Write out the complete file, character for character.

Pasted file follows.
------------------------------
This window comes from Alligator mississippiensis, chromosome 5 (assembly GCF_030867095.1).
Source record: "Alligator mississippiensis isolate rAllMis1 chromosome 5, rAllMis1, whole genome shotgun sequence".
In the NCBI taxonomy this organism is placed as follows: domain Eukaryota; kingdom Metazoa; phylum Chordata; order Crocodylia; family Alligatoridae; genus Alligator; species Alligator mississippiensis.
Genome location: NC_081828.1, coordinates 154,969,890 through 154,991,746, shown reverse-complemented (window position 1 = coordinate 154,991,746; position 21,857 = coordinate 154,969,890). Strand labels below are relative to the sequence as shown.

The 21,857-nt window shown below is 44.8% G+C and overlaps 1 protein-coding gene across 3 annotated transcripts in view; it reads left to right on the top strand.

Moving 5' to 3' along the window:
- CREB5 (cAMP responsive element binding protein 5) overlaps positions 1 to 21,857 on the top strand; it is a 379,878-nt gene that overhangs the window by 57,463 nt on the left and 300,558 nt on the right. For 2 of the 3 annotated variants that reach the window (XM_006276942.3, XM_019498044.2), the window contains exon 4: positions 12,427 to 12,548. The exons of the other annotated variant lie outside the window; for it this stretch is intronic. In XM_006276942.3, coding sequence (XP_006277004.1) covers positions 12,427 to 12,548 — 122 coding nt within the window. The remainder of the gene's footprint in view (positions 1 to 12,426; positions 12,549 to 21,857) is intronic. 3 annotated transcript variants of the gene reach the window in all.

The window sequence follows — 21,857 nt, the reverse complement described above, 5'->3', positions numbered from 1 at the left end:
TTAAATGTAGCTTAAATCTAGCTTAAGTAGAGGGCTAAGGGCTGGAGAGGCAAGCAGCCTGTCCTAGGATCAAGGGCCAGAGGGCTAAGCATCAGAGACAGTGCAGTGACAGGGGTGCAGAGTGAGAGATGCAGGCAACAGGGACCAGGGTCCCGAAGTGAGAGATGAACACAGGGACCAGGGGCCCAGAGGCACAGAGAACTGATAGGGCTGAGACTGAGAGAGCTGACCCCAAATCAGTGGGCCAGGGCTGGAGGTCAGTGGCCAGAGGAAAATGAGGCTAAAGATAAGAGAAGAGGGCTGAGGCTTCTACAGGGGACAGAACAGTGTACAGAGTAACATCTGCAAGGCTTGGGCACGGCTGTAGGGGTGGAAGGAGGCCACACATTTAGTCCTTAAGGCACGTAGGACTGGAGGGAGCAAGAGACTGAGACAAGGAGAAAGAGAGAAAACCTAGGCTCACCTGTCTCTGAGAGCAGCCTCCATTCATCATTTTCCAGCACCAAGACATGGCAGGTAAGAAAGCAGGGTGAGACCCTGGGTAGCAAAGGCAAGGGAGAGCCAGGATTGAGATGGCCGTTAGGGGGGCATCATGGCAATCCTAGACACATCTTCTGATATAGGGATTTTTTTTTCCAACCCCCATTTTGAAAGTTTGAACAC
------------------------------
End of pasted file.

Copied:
This window comes from Alligator mississippiensis, chromosome 5 (assembly GCF_030867095.1).
Source record: "Alligator mississippiensis isolate rAllMis1 chromosome 5, rAllMis1, whole genome shotgun sequence".
In the NCBI taxonomy this organism is placed as follows: domain Eukaryota; kingdom Metazoa; phylum Chordata; order Crocodylia; family Alligatoridae; genus Alligator; species Alligator mississippiensis.
Genome location: NC_081828.1, coordinates 154,969,890 through 154,991,746, shown reverse-complemented (window position 1 = coordinate 154,991,746; position 21,857 = coordinate 154,969,890). Strand labels below are relative to the sequence as shown.

The 21,857-nt window shown below is 44.8% G+C and overlaps 1 protein-coding gene across 3 annotated transcripts in view; it reads left to right on the top strand.

Moving 5' to 3' along the window:
- CREB5 (cAMP responsive element binding protein 5) overlaps positions 1 to 21,857 on the top strand; it is a 379,878-nt gene that overhangs the window by 57,463 nt on the left and 300,558 nt on the right. For 2 of the 3 annotated variants that reach the window (XM_006276942.3, XM_019498044.2), the window contains exon 4: positions 12,427 to 12,548. The exons of the other annotated variant lie outside the window; for it this stretch is intronic. In XM_006276942.3, coding sequence (XP_006277004.1) covers positions 12,427 to 12,548 — 122 coding nt within the window. The remainder of the gene's footprint in view (positions 1 to 12,426; positions 12,549 to 21,857) is intronic. 3 annotated transcript variants of the gene reach the window in all.

The window sequence follows — 21,857 nt, the reverse complement described above, 5'->3', positions numbered from 1 at the left end:
TTAAATGTAGCTTAAATCTAGCTTAAGTAGAGGGCTAAGGGCTGGAGAGGCAAGCAGCCTGTCCTAGGATCAAGGGCCAGAGGGCTAAGCATCAGAGACAGTGCAGTGACAGGGGTGCAGAGTGAGAGATGCAGGCAACAGGGACCAGGGTCCCGAAGTGAGAGATGAACACAGGGACCAGGGGCCCAGAGGCACAGAGAACTGATAGGGCTGAGACTGAGAGAGCTGACCCCAAATCAGTGGGCCAGGGCTGGAGGTCAGTGGCCAGAGGAAAATGAGGCTAAAGATAAGAGAAGAGGGCTGAGGCTTCTACAGGGGACAGAACAGTGTACAGAGTAACATCTGCAAGGCTTGGGCACGGCTGTAGGGGTGGAAGGAGGCCACACATTTAGTCCTTAAGGCACGTAGGACTGGAGGGAGCAAGAGACTGAGACAAGGAGAAAGAGAGAAAACCTAGGCTCACCTGTCTCTGAGAGCAGCCTCCATTCATCATTTTCCAGCACCAAGACATGGCAGGTAAGAAAGCAGGGTGAGACCCTGGGTAGCAAAGGCAAGGGAGAGCCAGGATTGAGATGGCCGTTAGGGGGGCATCATGGCAATCCTAGACACATCTTCTGATATAGGGATTTTTTTTTCCAACCCCCATTTTGAAAGTTTGAACAC